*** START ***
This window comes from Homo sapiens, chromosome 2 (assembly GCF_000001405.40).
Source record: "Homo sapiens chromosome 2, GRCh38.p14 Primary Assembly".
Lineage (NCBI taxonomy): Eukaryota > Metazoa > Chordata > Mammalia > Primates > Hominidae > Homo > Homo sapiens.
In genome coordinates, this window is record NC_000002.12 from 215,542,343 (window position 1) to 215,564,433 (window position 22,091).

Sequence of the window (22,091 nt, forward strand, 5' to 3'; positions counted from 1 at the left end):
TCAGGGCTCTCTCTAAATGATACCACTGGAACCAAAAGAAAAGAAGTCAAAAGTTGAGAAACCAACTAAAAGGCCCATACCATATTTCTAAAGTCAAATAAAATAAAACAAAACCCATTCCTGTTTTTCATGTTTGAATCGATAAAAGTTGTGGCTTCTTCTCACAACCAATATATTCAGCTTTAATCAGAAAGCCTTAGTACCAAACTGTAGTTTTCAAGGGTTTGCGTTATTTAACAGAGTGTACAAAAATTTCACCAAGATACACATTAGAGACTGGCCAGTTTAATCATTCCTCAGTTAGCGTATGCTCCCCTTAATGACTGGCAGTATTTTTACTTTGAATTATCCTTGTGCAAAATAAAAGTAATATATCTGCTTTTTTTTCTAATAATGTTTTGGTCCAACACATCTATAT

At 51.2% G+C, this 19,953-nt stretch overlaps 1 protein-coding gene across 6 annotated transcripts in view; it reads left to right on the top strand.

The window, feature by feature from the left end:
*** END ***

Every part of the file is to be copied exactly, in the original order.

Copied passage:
This window comes from Homo sapiens, chromosome 2 (assembly GCF_000001405.40).
Source record: "Homo sapiens chromosome 2, GRCh38.p14 Primary Assembly".
Lineage (NCBI taxonomy): Eukaryota > Metazoa > Chordata > Mammalia > Primates > Hominidae > Homo > Homo sapiens.
In genome coordinates, this window is record NC_000002.12 from 215,542,343 (window position 1) to 215,564,433 (window position 22,091).

Sequence of the window (22,091 nt, forward strand, 5' to 3'; positions counted from 1 at the left end):
TCAGGGCTCTCTCTAAATGATACCACTGGAACCAAAAGAAAAGAAGTCAAAAGTTGAGAAACCAACTAAAAGGCCCATACCATATTTCTAAAGTCAAATAAAATAAAACAAAACCCATTCCTGTTTTTCATGTTTGAATCGATAAAAGTTGTGGCTTCTTCTCACAACCAATATATTCAGCTTTAATCAGAAAGCCTTAGTACCAAACTGTAGTTTTCAAGGGTTTGCGTTATTTAACAGAGTGTACAAAAATTTCACCAAGATACACATTAGAGACTGGCCAGTTTAATCATTCCTCAGTTAGCGTATGCTCCCCTTAATGACTGGCAGTATTTTTACTTTGAATTATCCTTGTGCAAAATAAAAGTAATATATCTGCTTTTTTTTCTAATAATGTTTTGGTCCAACACATCTATAT

At 51.2% G+C, this 19,953-nt stretch overlaps 1 protein-coding gene across 6 annotated transcripts in view; it reads left to right on the top strand.

The window, feature by feature from the left end: